Also, a spread containing every variety of Cheez-it available in this country.

You are now asking yourself Why wouldn’t she tell me that she won the lottery? We are Bestest Friends! We begin phone conversations calling each other derogatory names for women! We have known each other for years! We have held each others hair while we puked up “punch” that was 97% tequila and 3% ice! How could she not tell me?

To be honest, this is for purely selfish reasons. If I came into goo-gobs of money (a Juanita term), there would truly be part of me that would want to help out everybody I know and I’d be so guilt-ridden and anxious about not being able to give money to every single person that my winnings would end up being spent on rhinoceros-strength benzodiazepines that have been banned by the FDA.

When the alternative is all-you-can eat Cheez-its and unlimited Skee-ball, I think you’ll come to respect my decision.

a mock-up of my living room, apres lottery. note the current location of the couch (indicated by an arrow) and its replacement


Have I ever told you about the time I…? I did? You sure?

When I think that I’m telling a Great Story, one of two things usually happen: Half of the time, I realize halfway through that I’ve already told it and the people listening to me are only being polite. During the other half, the people listening just stop me outright. Or they roll their eyes so hard they actually do stay that way. 

I think this is because 99% of the time, I’ve already told the story to myself. Whoa, crazy lady alert. Code red, folks. 

Okay, let me explain:
Everyone’s got a neural mechanism responsible for their internal narration, right? I think, at the most basical of levels,  it’s just a human thing. I believe it’s located in the hypoparietathalareticulumus, yes? Yes.

I zeroed in on mine at a pretty early age. Who knows why, perhaps as an escape from my normal, trauma-free childhood. Anyway, I have always meticulously chronicled the things that happen around me – for what purpose, I’m unsure. Sometimes it’s so I can tell the story to others. The rest of the time, it’s just a nutty little compulsion, I suppose.

But as far as habits go, I’d file this one under Weird, But Occasionally Useful. I do it so often I think this is why I remember my dreams so frequently: my brain just automatically goes into Recap Mode, even when I’m only sorta-awake, so that by the time I wake up, I have a nice prepackaged anecdote waiting for me.*

The downside to this: I’ve sometimes “told” a story, like, fourteen times before I actually say it aloud/write it down. The down-downside to this: I’ve sometimes told a story aloud fourteen times already. The really down-downside to this: people suspecting that you have brain damage because you’ve seriously told us one hundred times that you had a dream that you were riding on the outside of the airplane, oh my God stop telling that stupid story.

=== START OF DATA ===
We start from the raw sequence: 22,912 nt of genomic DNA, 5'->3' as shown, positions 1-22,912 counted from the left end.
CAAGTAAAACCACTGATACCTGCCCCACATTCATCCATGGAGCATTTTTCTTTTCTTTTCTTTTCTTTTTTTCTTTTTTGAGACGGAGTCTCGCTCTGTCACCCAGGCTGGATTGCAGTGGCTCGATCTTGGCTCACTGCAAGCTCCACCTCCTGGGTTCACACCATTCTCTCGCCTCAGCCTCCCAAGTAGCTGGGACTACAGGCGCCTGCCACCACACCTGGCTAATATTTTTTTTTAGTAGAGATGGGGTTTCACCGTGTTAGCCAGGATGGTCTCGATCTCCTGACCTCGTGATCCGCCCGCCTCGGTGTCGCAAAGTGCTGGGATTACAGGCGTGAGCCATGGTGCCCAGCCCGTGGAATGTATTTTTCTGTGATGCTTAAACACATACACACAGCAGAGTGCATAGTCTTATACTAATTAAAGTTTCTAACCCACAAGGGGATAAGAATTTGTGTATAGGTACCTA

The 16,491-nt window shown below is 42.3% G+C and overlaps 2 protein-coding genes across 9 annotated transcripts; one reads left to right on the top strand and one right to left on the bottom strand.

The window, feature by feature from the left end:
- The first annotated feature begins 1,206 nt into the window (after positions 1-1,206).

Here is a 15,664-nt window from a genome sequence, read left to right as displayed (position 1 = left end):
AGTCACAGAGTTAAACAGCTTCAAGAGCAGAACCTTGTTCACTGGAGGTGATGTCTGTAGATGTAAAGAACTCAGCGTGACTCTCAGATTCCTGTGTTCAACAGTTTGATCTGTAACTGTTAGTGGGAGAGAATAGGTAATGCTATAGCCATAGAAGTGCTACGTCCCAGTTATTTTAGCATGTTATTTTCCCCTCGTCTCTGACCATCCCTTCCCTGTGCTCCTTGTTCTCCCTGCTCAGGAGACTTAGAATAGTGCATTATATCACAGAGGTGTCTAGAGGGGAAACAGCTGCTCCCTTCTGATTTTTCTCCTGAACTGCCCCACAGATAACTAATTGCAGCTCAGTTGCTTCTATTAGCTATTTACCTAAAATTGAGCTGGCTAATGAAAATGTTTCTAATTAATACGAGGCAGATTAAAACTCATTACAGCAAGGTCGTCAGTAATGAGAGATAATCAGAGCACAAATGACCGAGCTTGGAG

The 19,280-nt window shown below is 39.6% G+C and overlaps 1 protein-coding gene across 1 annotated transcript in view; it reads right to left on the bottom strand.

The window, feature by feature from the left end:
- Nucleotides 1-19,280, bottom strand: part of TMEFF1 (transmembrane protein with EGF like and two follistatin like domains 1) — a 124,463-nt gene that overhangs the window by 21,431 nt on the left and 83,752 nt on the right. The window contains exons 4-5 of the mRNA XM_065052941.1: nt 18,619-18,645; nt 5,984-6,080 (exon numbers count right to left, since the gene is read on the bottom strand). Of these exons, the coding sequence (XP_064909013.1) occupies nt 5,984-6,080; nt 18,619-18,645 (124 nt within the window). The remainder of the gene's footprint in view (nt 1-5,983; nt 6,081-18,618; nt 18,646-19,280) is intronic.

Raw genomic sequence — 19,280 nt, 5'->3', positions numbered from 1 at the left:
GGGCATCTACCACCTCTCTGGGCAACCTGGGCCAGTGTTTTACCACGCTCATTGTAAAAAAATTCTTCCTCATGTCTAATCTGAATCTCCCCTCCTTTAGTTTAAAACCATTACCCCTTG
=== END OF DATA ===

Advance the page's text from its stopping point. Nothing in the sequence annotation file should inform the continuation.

Anyway, I throw this out there for two reasons.
First: as an apology and forewarning to you, Gentle Reader(s). I’m trying to write more often, which inevitably means I’ll tell the damn airplane dream story at least seven more times. And don’t get me started on the countless references to Unfortunate Haircuts of My Past. I regret those already, even more so than the Perm of ’89 or the Bowl Cut of ’98. Oh god. Flashbacks.
Second: I’m curious as to how strange this mental peccadillo truly is. I imagine that it’s not that weird: everyone does it… right? (Pleasesayyes).

That’s all I got. I tried to find some kind of really nice way to tie this all together but I can’t. So here’s a gratuitous link to something I find very funny, but has absolutely nothing to do with everything I just wrote (you’re welcome):

*I always imagine that these little “I had a dream last night that…” stories are fantastic icebreakers, even though I’m pretty sure most of my casual acquaintances think that I have some sort of out-of-control hallucinogen habit or just completely make this shit up, neither of which are true. Also, define “habit.”

I’D rather be spelunking, but only because I like how it sounds.

Hey, people who have those “I’d Rather Be…” bumper stickers: I don’t care. Actually, no one cares. No one gives an insert-weird-idiom-here that you like to fish for bass or run marathons or exploit indigenous peoples or take landscape photography. If you’d truly rather be doing it, you’d fucking be doing it, yes?

No? Well, whatever. I still don’t care.

I mean, HELLO. AN-Y-ONE would rather be doing something else instead of whatever it is they’re currently doing as you read the ass of their Honda, right?

I’m right. Don’t argue.

What needs to happen is someone should start printing bumper stickers that go on the front of your car. They’d look something like this:

Someone get on that. Please.